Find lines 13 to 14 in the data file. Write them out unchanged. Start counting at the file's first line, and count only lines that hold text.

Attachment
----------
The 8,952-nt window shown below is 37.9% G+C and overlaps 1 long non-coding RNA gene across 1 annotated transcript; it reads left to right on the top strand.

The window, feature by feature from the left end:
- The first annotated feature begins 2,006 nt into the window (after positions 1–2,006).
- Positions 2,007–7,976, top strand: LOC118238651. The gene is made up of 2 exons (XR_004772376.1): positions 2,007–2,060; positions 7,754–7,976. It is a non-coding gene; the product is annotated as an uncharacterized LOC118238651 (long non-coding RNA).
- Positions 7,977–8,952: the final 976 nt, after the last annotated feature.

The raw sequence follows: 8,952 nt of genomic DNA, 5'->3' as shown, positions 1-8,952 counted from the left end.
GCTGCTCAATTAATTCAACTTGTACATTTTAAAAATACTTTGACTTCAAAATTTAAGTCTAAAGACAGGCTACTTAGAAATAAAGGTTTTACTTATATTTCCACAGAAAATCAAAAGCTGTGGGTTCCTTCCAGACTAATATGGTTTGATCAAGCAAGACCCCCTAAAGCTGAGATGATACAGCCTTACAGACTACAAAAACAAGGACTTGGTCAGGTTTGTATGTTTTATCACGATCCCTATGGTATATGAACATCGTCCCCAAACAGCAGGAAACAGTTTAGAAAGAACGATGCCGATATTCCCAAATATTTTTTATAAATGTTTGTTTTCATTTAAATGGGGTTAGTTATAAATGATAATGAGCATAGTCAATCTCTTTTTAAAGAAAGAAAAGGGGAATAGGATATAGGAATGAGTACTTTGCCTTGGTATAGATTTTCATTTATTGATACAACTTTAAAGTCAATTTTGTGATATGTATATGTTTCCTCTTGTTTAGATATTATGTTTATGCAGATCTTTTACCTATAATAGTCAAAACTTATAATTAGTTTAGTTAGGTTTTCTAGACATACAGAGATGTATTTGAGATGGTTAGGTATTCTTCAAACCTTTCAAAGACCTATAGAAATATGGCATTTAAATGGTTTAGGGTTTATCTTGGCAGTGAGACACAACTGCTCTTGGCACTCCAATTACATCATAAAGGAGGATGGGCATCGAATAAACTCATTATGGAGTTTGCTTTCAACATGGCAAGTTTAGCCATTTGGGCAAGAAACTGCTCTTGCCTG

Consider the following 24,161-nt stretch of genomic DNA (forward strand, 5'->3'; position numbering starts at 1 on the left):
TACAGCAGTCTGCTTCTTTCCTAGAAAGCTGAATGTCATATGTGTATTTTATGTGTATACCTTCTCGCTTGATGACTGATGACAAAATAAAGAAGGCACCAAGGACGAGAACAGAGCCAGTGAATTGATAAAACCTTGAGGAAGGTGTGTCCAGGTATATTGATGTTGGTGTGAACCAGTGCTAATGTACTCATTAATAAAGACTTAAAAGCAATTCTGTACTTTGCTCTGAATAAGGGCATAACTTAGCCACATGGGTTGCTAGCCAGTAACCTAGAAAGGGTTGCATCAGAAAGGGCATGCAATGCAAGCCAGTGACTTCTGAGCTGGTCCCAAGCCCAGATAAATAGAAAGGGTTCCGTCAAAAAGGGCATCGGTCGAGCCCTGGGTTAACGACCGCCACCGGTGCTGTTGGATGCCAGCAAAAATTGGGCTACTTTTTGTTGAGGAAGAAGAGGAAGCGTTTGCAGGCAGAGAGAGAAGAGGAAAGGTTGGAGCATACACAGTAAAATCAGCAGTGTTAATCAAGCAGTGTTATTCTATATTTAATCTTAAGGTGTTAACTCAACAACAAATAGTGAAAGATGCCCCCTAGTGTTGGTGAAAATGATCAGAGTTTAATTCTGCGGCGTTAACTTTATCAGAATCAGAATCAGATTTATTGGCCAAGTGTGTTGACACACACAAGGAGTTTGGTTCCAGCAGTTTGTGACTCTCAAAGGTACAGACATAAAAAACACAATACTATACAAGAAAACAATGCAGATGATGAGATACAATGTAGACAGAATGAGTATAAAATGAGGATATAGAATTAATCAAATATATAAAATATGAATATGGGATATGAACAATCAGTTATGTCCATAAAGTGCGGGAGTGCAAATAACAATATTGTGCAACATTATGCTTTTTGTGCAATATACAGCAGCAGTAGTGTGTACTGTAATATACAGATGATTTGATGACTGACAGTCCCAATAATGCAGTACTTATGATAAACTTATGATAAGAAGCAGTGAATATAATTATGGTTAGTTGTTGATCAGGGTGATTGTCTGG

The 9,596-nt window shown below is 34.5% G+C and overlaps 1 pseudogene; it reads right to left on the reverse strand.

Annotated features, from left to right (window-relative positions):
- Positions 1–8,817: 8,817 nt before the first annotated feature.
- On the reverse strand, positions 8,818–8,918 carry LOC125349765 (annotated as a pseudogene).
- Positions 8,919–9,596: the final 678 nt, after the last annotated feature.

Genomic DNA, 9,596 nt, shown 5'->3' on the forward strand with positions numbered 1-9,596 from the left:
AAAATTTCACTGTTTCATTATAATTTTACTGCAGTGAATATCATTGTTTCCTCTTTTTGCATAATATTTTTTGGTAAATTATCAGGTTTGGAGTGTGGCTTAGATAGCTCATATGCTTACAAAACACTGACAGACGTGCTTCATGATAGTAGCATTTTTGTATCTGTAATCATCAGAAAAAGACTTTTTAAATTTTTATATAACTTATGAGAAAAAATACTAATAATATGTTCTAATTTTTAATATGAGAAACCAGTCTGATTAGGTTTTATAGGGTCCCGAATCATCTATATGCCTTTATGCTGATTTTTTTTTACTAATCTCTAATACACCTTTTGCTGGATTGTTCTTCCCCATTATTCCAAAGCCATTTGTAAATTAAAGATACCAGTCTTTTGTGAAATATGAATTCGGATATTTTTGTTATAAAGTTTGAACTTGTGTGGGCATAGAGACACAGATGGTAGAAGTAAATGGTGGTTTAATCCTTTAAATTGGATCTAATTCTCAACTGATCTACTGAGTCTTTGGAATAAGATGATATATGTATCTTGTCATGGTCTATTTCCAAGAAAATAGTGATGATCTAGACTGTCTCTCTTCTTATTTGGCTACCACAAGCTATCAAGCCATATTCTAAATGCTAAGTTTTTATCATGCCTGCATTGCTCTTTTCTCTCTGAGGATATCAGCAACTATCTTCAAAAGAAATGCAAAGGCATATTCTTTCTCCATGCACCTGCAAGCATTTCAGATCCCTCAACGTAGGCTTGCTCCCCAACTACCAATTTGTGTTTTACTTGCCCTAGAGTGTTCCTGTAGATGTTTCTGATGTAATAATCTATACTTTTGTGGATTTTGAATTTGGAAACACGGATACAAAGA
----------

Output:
- On the reverse strand, positions 8,818–8,918 carry LOC125349765 (annotated as a pseudogene).
- Positions 8,919–9,596: the final 678 nt, after the last annotated feature.